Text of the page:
Friday, November 6, 2009
* Use of the pesticide DDT (Dichloro-Diphenyl-Tricholor-Ethane) was the primary cause for the Peregrine population to begin to decline and be placed on the endangered list in the early 1970s depending on the state.
Peregrines ate birds that had eaten seeds that had been soaked in the pesticide.
This caused the Peregrine to stop laying eggs, or lay eggs with very this shells.
When the birds tried to incubated the eggs, the shells were so thin they broke.
Pesticide residues become more concentrated as they work their way up the food chain (called "bioaccumulation") and can stay in the environment for years.
* When DDT was banned from use in the US the Peregrine Falcon's population
began to rise again. The use of pesticides is controlled in Canada and the U.S.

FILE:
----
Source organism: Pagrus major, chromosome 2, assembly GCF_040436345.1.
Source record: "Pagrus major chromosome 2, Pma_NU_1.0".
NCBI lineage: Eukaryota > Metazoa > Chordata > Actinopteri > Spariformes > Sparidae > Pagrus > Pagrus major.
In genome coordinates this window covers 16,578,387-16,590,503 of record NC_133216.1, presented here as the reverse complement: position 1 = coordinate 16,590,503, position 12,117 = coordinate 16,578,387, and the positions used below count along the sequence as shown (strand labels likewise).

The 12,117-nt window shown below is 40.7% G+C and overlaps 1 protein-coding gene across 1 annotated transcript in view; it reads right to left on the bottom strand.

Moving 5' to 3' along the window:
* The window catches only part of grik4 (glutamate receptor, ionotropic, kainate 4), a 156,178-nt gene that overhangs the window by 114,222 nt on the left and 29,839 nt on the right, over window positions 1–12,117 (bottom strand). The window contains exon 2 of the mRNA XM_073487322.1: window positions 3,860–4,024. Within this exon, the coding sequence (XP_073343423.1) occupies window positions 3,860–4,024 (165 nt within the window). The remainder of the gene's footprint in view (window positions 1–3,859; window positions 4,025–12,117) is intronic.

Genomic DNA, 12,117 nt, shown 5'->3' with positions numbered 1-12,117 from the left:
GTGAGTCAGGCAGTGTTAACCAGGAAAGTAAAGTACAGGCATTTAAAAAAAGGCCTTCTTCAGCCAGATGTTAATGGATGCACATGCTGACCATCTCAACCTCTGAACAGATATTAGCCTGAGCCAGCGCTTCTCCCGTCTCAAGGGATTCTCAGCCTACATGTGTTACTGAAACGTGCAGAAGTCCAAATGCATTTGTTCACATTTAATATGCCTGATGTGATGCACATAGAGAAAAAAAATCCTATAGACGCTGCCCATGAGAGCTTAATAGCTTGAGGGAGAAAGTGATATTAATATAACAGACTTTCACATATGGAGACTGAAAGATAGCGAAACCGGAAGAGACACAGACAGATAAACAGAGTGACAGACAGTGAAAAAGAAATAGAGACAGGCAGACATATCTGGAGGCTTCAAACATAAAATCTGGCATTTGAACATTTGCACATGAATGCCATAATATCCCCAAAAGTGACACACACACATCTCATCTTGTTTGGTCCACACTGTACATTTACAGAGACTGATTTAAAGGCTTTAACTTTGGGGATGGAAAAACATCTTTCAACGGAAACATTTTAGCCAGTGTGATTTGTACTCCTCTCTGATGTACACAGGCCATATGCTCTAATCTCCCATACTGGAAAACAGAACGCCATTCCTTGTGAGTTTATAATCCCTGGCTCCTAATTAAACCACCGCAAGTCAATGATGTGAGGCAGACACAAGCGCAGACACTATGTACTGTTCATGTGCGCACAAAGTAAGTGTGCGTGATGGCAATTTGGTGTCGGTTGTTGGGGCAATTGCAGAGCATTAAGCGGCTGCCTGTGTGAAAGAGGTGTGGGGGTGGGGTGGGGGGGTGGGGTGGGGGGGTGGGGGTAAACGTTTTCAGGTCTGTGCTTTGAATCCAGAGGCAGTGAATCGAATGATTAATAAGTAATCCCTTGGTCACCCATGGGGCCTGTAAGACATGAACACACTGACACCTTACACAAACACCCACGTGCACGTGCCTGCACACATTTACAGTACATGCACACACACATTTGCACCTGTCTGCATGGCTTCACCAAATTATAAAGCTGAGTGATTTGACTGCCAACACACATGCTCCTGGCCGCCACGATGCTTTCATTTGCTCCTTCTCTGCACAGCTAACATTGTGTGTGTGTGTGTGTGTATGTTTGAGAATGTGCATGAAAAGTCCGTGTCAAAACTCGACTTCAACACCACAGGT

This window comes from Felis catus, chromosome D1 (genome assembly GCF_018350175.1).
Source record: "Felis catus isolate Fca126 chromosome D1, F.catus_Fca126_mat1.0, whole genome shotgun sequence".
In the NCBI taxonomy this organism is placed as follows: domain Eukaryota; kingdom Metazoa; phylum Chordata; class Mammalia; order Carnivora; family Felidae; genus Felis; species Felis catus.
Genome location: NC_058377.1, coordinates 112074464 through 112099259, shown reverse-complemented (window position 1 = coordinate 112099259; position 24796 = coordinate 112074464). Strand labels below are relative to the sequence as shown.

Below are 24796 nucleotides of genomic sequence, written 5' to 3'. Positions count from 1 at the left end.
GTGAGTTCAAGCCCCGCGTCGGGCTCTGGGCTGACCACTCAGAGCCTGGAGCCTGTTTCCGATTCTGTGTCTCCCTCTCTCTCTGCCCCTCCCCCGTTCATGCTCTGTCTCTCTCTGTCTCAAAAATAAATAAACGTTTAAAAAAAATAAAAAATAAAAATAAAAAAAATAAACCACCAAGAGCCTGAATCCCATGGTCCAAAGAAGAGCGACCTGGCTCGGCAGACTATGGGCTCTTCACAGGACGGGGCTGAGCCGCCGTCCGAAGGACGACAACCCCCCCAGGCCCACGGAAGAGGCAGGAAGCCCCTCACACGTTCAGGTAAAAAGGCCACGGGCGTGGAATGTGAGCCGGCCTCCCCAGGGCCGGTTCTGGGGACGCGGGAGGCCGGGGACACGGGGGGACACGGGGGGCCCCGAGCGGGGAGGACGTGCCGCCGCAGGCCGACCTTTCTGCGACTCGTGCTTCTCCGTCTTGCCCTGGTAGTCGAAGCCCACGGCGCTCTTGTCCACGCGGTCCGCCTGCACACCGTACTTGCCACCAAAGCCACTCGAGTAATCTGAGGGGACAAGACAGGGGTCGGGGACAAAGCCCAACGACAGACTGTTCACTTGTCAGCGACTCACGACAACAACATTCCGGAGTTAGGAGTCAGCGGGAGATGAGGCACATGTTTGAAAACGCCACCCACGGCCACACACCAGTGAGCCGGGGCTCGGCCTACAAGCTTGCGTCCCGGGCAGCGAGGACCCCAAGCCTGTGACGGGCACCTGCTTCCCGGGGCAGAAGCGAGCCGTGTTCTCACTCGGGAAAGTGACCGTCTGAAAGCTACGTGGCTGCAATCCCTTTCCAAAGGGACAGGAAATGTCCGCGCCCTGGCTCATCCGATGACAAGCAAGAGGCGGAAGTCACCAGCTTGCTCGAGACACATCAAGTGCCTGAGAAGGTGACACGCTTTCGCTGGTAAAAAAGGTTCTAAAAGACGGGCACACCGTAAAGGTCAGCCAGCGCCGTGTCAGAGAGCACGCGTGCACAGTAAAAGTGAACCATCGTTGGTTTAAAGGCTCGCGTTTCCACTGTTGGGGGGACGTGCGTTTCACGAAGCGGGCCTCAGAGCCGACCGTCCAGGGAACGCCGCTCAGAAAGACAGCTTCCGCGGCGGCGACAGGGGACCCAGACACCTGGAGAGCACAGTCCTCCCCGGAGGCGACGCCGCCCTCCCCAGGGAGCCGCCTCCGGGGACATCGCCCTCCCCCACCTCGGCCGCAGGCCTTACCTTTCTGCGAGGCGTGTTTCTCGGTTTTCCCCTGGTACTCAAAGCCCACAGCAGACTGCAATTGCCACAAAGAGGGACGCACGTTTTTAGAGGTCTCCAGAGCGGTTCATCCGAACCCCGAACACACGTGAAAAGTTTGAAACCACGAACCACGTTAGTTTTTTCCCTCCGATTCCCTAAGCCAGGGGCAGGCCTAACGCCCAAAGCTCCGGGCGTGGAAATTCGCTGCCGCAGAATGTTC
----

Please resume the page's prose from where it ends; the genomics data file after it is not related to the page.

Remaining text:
but not in Latin America where some of the birds go for the winter.
* In Canada and the U.S. it is illegal to kill or disturb Peregrine Falcons in their nests.
* Peregrine Falcons were removed from the federal endangered species list in August of 1999, however the falcon population is being closely monitored by state wildlife departments especially in Ohio and California.
* Several agencies bred peregrines in captivity and release the young by "hacking".
Birds that are about a month old are placed in a hack box that has been placed on a cliff or ledge of a building. Food is fed to them through a tube so they do not see the human.
Once they can fly and hunt on their own (several weeks later)
the box is left open for them to leave.